Obviously, I've been real busy in the STORMcast office this week and with a magnitude 8.1 earthquake in Mexico on top of everything, it's been an interesting week to be an earth scientist. Needless to say it's been a costly few weeks for North America and the Caribbean and we're really just getting started. For days now, models have suggested that Irma would hit Florida and, although the tracks continue to oscillate back and forth, it seems extremely likely that some part of Florida (if not most of it) will be under the gun of this hurricane over the weekend.
Most Recent Jiggles
Just like our Nor'easters, a storm track deviation of only 20-40 miles could mean the difference between 4" and 16" of snow. In this case, it could mean being on a completely different side of Irma's eye which literally turns the wind direction around by 180 degrees. Unfortunately, there is not a computer model in the world that can isolate a hurricane's path down to the mile so very soon, there will come a time when it will be time to turn the computer off and just let nature take its course...which is about where I am right now.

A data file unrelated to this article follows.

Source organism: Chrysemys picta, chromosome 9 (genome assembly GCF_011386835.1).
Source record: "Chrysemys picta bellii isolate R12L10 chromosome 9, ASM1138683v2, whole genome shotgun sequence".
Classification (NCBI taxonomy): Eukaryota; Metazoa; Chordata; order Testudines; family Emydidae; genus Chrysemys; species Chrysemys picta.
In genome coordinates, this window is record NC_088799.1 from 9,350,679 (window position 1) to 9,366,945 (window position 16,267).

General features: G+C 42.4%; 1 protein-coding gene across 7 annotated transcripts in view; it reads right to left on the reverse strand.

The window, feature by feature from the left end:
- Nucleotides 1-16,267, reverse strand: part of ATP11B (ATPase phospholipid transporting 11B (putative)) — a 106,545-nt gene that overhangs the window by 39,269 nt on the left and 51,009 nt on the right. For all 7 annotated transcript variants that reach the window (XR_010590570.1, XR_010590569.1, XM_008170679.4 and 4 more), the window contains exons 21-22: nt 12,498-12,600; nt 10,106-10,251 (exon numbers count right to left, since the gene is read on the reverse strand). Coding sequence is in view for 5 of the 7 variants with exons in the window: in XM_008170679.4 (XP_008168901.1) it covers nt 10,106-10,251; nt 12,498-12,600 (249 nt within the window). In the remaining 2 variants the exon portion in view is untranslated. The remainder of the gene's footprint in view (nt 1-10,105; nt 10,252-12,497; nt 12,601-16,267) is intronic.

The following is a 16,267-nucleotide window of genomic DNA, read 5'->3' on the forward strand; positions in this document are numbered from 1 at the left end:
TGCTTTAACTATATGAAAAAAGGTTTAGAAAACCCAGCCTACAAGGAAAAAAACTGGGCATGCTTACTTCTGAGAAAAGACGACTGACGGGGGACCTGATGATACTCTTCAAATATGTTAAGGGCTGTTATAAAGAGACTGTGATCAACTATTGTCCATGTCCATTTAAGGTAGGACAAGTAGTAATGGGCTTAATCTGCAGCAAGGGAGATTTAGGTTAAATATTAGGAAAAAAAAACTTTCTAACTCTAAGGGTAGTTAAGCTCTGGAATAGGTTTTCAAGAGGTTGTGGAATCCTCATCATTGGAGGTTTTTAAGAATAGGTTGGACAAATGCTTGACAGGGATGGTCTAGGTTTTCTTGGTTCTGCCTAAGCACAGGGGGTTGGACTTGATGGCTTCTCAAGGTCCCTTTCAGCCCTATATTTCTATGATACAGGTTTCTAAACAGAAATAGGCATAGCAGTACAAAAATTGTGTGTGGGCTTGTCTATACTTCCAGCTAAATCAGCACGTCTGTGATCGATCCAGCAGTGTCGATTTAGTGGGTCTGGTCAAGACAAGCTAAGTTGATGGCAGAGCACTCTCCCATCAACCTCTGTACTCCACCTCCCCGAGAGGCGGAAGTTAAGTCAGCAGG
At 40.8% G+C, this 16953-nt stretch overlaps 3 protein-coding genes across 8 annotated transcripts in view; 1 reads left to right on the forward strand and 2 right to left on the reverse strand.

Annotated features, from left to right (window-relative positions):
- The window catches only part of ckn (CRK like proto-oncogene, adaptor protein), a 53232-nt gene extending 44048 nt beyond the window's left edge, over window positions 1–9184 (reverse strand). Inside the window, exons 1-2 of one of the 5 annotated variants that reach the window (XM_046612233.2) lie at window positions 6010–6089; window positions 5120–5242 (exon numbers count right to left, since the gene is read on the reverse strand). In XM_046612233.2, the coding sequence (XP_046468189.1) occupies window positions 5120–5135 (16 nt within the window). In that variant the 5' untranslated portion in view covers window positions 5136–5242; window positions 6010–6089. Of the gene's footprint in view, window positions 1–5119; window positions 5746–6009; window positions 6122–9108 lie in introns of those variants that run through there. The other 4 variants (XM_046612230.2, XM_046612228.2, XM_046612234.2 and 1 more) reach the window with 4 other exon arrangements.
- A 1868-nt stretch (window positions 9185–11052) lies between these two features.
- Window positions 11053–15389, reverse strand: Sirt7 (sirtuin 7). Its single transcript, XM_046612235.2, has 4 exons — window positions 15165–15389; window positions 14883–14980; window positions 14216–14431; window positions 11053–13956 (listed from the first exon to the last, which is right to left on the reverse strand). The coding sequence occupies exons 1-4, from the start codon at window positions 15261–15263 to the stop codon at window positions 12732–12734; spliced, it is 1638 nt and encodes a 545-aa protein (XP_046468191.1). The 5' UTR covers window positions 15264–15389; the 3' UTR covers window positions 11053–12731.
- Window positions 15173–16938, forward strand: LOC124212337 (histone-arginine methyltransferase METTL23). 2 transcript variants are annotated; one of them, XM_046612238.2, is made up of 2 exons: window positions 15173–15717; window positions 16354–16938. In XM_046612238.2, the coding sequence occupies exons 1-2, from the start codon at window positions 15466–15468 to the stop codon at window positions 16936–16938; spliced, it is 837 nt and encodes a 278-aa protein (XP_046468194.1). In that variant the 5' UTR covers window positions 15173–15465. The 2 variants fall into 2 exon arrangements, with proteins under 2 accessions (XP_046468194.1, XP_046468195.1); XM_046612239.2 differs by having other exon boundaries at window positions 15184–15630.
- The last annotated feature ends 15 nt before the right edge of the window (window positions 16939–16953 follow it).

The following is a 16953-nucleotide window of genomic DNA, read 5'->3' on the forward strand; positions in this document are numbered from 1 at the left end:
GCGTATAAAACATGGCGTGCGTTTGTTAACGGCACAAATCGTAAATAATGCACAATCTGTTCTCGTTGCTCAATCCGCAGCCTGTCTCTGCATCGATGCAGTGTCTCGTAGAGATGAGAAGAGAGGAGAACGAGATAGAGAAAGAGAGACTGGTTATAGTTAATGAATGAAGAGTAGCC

As of this afternoon, the model ensemble has pushed the expected path of Irma slightly west of yesterday's which means the storm could track through the entire Florida peninsula raking it from top to bottom. Both the U.S. GFA and NAM models like a scenario (for the moment) that takes the center of Irma directly up through the Florida Peninsula. If the storm tracks to the south of Miami over some part of the Keys, it will mean onshore winds on the east side of the state which will significantly enhance the storm surge and flood significant portions of Miami-Dade Co. The Keys the eyewall actually goes over could face wholesale destruction and overwashing (we saw this during Sandy along the NJ barrier islands). Peak winds, however, might miss the Miami proper. The threat of a landfall in GA or SC will be greatly diminished.